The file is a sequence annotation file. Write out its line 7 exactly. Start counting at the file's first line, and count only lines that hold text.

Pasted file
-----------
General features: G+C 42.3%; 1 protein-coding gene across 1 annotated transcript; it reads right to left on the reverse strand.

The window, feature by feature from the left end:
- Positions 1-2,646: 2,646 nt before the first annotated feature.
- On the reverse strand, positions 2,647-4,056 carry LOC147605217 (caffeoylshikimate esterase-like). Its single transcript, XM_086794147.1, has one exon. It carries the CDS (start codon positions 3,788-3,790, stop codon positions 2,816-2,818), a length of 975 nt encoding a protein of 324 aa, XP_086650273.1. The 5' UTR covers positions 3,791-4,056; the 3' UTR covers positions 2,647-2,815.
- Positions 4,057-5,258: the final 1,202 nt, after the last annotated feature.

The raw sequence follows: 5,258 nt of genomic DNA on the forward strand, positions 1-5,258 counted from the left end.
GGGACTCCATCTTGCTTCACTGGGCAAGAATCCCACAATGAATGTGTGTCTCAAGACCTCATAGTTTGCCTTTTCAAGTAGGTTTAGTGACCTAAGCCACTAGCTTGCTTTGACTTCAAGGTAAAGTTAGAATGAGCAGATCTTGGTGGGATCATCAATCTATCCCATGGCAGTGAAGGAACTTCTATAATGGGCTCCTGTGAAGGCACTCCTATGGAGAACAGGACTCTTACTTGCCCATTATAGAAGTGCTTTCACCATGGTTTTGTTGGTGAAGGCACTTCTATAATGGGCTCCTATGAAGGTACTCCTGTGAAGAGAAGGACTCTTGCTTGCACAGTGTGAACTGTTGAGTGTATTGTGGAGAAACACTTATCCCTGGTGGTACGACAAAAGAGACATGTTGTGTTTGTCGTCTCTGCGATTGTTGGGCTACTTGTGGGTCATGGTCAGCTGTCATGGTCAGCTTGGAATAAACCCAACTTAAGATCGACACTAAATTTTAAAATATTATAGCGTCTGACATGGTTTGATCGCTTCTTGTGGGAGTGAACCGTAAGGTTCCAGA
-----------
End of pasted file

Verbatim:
GGGACTCCATCTTGCTTCACTGGGCAAGAATCCCACAATGAATGTGTGTCTCAAGACCTCATAGTTTGCCTTTTCAAGTAGGTTTAGTGACCTAAGCCACTAGCTTGCTTTGACTTCAAGGTAAAGTTAGAATGAGCAGATCTTGGTGGGATCATCAATCTATCCCATGGCAGTGAAGGAACTTCTATAATGGGCTCCTGTGAAGGCACTCCTATGGAGAACAGGACTCTTACTTGCCCATTATAGAAGTGCTTTCACCATGGTTTTGTTGGTGAAGGCACTTCTATAATGGGCTCCTATGAAGGTACTCCTGTGAAGAGAAGGACTCTTGCTTGCACAGTGTGAACTGTTGAGTGTATTGTGGAGAAACACTTATCCCTGGTGGTACGACAAAAGAGACATGTTGTGTTTGTCGTCTCTGCGATTGTTGGGCTACTTGTGGGTCATGGTCAGCTGTCATGGTCAGCTTGGAATAAACCCAACTTAAGATCGACACTAAATTTTAAAATATTATAGCGTCTGACATGGTTTGATCGCTTCTTGTGGGAGTGAACCGTAAGGTTCCAGA